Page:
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FALL 2011 DC Stoddert Soccer Recreational Program.

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Presentation on theme: "FALL 2011 DC Stoddert Soccer Recreational Program."— Presentation transcript:

1 FALL 2011 DC Stoddert Soccer Recreational Program

2 Relevant Background Have 2 kids (4 th and 6 th graders) Coach my daughter’s recreational team (GU10) Part of VYSA’s coaching education & Olympic Development Program (ODP) staff Worked for Stoddert since 2003 Have US Soccer “A” license and National Youth License Played and coached in recreational and travel programs at the youth, high school, and collegiate levels (VA/DC, GA, NC, TN, PA, NY, KS, OH)

3 Technical Director Responsibilities COACHING EDUCATION Teaching US Soccer License Courses (D, E, F) Writing Age-Specific Practice Curriculum E-mailing Weekly Coaching Tips in-Season Conducting Coach and Player clinics (calendar on website & via e-mail September 12 th ) Hosting Monthly Roundtable at Public Tenley  First one – Thursday, September 15th Observing and helping coaches with their teams

4 Technical Director Responsibilities PLAYER DEVELOPMENT Developing tools, resources, and programs to give all recreational players access to quality training Ensuring that recreational players are developing appropriate skills  Age-specific curriculum & information  Coaches rotating players through all positions Arranging goalkeeping training sessions Organizing winter indoor clinic program, summer camps Evaluating programs to ensure we meet club needs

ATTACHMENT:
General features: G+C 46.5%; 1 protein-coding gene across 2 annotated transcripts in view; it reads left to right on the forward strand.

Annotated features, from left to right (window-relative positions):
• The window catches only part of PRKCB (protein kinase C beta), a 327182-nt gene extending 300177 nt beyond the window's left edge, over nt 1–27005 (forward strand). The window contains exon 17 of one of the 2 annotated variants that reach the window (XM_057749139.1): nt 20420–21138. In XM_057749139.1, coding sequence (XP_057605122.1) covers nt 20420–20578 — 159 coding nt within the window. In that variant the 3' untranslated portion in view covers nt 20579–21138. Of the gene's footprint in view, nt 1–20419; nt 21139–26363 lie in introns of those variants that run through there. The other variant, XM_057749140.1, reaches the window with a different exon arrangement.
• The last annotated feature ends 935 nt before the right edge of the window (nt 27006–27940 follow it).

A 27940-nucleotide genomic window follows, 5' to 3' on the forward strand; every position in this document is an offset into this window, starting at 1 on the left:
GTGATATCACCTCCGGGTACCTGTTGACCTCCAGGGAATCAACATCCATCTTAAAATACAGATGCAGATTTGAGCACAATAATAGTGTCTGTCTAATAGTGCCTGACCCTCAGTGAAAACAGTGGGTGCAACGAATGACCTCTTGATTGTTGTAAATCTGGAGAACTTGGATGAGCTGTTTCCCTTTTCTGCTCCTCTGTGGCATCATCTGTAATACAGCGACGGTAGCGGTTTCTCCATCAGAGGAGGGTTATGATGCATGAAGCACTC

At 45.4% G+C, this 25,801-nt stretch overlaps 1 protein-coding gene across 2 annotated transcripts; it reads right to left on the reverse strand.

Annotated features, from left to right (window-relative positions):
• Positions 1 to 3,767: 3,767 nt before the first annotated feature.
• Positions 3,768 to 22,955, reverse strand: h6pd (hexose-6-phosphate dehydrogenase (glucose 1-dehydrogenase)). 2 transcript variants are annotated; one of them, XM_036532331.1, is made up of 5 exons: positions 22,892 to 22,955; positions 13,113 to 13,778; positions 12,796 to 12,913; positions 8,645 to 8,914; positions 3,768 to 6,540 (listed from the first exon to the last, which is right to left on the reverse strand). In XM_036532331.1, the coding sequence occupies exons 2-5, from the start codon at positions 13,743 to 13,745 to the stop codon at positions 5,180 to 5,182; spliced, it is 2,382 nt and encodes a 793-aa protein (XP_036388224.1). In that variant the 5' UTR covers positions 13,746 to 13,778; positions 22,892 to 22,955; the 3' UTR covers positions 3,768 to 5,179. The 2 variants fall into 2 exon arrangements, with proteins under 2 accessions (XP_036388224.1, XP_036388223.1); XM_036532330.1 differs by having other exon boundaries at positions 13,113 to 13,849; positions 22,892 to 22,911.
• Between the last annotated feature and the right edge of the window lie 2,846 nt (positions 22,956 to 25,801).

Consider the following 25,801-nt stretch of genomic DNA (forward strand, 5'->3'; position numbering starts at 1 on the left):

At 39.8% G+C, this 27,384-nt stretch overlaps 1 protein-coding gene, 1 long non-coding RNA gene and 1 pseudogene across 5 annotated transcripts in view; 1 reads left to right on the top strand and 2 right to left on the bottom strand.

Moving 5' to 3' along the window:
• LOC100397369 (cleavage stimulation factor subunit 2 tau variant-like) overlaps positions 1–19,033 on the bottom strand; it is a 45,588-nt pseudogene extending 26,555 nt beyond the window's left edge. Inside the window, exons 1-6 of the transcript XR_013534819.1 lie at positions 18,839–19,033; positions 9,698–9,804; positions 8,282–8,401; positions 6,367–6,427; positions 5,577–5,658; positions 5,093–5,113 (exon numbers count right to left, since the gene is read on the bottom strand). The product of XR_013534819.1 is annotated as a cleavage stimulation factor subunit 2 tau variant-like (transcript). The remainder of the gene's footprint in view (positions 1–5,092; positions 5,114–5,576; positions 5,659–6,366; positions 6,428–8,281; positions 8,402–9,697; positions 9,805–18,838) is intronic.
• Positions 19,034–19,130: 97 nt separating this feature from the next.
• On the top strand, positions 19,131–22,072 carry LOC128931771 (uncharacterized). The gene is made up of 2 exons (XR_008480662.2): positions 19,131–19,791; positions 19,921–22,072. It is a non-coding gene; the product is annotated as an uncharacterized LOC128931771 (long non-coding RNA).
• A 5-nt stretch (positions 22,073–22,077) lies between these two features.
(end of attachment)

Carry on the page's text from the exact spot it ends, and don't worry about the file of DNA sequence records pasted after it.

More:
5 Technical Director Responsibilities OTHER: Maintaining list of professional coaches for hire Communicating club policies to parents Staying abreast of current trends and research on youth development and coaching – sharing this information with recreational coaches Creating opportunities for recreational players to interact with travel players Serving as a general resource for recreational parents, players, and coaches

6 Coaching Philosophy: RECREATIONAL SOCCER Two Components – Interdependent FUN  Positive coaching  Activities that teach the game vs. drills  Teach the players rather than the drills PLAYER DEVELOPMENT  Understand the needs of individual players as well as those of the team  Age-appropriate activities with specific objectives  Develop the tools to help players reach their potential

7 Cycle of Development – Teaching Soccer GAMEANALYSISTRAINING

8 Practice Tools: Session Format from US Soccer US Soccer Format for Practices: Technical Warm-Up (10-15 minutes) Small-Sided Activity (10-15 min) Expanded Small-Sided Activity (15-20 min) Small-Sided Game (20-30 min)

9 Practice Tools: Corrections Using the Coaches’ Toolbox Making Coaching Points During Practices: During the flow of the game/activity  Individuals  Team At natural stoppages (throw-ins, goal kicks, etc.)  Individuals  Team “Freeze method”  Team

10 Practice Tools: Manipulating Game Conditions for Different Outcomes Size and/or Shape of Field Maximum or Minimum of touches “Shot Clock” for quick play “Free” Players in channels outside field to cross balls into other players Target Players and/or End Zones for goals “Neutral” players (always on offense or defense) Uneven Numbers of players (i.e. 6 attackers vs. 4 defenders, going to goal)

11 3 v 3 to four goals: DRIBBLING

12 3 v 3 to multiple goals: SHORT PASSING

13 3 v 3 to endlines: LONG PASSES/TRANSITION

14 QUESTIONS AND COMMENTS Kate Samsot 202-338-1910 ext. 301 (office) 703-795-9963 (cell)

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